Haiti Recap Part II

I finished Part I at the end of our visit at the Port Salude orphanage. On our way back from Port Salude we took a trip into the hills to Ananicent (a bit north of Torbeck). This orphanage had been devastated by recent flooding, so they were working on building a second floor on top of the current building – to increase the orphanages capacity and also serve as a safe place during times of higher water levels.

Orphanage Construction

Orphanage Construction

We followed by visiting the orphans, who were staying at the school a couple of minutes away while their building was being completed where were treated to the orphans signing “Somebody prayed for me.” As we began treating these orphans, we noticed a viral infection that had seemed to sweep through all the orphans, many had ear aches, and many were malnourished. We found out that many of these orphans were new to orphanage and had just recently been taken off of the streets. We treated what we could and left a lot of hand sanitizer to try to prevent even more extensive spreading of the viral problem.

Our last day consisted of visiting two more orphanages the first of which was northwest of Les Cayes in an area called Dibilejee. After crossing a river in our van, we arrived at the well established orphanage, school, and church complex. Throughout the trip it was easy to see the areas that El Shaddai had been present at for longer periods, the orphans were visibly more healthy, happier, and energetic. This orphanage didn’t seem to be plagued by many of the very contagious problems of the others, few ringworm and scabies. Carla sang “hokie pokie,” with the children and we blew up exam gloves as balloons for the kids.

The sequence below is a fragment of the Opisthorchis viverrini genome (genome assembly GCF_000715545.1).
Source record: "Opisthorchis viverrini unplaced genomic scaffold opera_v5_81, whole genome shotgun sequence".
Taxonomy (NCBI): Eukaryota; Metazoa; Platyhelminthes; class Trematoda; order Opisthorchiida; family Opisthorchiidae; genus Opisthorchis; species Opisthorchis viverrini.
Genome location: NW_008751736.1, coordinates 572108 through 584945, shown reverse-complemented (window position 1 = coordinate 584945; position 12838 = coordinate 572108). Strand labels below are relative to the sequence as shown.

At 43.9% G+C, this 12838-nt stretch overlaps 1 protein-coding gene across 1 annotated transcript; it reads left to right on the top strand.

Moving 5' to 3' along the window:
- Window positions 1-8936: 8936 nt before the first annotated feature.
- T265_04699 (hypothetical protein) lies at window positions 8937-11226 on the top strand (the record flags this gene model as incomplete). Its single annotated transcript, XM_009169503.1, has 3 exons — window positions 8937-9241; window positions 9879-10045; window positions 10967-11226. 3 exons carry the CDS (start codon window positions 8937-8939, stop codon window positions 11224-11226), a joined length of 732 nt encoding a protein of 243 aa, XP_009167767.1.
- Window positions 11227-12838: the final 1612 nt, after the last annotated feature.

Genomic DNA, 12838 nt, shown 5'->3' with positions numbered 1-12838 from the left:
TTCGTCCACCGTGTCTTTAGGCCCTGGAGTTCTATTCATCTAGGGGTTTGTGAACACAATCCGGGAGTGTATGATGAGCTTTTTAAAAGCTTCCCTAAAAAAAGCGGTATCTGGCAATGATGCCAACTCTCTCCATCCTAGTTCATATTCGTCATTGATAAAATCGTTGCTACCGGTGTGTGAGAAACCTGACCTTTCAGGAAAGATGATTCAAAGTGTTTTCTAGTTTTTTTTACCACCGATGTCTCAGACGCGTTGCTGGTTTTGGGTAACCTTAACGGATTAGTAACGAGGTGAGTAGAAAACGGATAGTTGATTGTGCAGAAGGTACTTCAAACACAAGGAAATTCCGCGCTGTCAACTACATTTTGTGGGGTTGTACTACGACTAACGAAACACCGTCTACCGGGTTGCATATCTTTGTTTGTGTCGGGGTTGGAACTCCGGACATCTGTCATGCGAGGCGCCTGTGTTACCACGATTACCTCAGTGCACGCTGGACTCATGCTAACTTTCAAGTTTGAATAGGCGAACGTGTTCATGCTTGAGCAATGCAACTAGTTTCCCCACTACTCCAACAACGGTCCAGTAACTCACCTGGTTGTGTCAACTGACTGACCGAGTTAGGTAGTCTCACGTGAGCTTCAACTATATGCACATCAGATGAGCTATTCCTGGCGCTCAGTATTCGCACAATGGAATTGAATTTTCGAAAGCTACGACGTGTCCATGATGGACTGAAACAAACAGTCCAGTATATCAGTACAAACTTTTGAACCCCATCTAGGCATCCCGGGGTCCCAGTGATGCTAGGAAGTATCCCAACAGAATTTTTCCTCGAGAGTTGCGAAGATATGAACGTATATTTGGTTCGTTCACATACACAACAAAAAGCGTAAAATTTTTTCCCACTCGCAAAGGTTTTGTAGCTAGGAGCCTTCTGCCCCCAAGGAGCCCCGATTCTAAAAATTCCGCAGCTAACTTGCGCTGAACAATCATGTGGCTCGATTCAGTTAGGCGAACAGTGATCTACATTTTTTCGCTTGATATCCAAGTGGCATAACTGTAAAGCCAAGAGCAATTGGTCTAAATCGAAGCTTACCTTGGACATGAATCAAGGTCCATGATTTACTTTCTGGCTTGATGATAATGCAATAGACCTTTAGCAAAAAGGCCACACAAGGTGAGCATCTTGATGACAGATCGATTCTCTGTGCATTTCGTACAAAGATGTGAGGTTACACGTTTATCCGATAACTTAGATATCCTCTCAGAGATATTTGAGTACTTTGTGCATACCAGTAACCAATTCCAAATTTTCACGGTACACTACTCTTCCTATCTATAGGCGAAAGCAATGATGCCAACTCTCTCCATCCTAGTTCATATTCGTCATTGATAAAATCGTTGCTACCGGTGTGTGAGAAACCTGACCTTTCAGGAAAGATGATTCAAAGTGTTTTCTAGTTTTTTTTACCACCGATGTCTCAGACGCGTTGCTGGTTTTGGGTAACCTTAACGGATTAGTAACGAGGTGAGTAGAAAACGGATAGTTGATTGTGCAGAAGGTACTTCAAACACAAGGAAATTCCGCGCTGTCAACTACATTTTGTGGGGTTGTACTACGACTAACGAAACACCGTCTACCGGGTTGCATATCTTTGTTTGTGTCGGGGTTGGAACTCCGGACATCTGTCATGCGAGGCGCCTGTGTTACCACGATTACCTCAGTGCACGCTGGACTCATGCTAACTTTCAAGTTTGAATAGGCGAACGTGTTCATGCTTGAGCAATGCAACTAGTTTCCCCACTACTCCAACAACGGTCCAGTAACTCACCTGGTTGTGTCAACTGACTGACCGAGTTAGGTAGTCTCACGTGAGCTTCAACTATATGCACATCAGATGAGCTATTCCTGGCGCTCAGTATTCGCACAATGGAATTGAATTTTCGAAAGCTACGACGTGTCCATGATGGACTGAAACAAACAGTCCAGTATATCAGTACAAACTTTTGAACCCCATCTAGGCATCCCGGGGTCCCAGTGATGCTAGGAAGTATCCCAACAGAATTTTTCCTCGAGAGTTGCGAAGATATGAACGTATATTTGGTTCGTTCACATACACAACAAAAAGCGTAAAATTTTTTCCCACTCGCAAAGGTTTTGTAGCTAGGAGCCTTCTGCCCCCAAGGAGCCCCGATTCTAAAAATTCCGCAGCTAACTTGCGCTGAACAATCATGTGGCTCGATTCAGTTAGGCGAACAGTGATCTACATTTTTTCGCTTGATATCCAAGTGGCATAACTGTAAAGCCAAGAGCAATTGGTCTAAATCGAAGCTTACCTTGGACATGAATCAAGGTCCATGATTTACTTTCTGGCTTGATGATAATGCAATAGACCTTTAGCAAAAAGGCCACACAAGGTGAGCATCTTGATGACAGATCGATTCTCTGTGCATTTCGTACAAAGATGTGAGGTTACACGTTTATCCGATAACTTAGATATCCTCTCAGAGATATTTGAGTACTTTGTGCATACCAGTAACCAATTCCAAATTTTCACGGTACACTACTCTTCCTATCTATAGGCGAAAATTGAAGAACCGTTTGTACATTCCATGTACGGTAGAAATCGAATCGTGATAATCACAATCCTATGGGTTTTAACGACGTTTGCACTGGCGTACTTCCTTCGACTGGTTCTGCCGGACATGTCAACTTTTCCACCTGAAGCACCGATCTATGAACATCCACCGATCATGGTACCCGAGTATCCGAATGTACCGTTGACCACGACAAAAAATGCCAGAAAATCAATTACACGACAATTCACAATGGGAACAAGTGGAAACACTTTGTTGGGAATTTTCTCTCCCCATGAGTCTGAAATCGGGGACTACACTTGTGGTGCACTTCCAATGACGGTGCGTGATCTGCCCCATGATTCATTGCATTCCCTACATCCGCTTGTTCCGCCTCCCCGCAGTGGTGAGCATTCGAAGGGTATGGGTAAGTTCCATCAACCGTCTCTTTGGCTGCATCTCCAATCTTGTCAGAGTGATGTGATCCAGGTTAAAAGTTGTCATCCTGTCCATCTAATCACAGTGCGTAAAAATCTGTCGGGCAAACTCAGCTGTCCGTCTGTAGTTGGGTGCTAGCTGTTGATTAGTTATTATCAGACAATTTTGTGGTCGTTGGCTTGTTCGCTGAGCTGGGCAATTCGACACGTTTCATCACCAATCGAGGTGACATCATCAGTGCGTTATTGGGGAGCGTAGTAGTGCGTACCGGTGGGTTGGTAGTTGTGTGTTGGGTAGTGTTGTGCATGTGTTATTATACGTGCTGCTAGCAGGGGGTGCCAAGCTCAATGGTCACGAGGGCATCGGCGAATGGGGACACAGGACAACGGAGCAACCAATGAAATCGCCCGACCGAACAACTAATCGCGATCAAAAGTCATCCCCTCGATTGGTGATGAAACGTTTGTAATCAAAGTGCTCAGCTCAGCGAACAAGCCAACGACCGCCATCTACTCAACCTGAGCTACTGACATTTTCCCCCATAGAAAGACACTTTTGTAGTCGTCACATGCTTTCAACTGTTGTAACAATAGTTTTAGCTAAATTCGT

Carla teaching "Hookie Pookie"

We then traveled through some very windy mountain roads to Big House. It has been difficult for El Shaddai to build ministry services in this area. There was a church and orphanage but still a very strong voodoo presence with a local houngan (witch doctor). The road to Big House was a challenge, steep at parts, always narrow, and winding around many obstacles and livestock. The children here were in pretty rough shape; most were very quiet and seemed downcast. While we were attending to the children a rain storm came out of nowhere, drenching the area. This made our trip home very interesting, forcing us to get out of the van and walk across some deep ditches so that the van could cross without slipping and falling in.

This wrapped up our November of 2008 Trip, my appologies for taking a year to get any real content up. We’ll be going back this coming March, this time to visit four orphanages in Gonaives. Let me know if you would like any more information about this trip or how you can help.

~ by veniatregnum on November 26, 2009.

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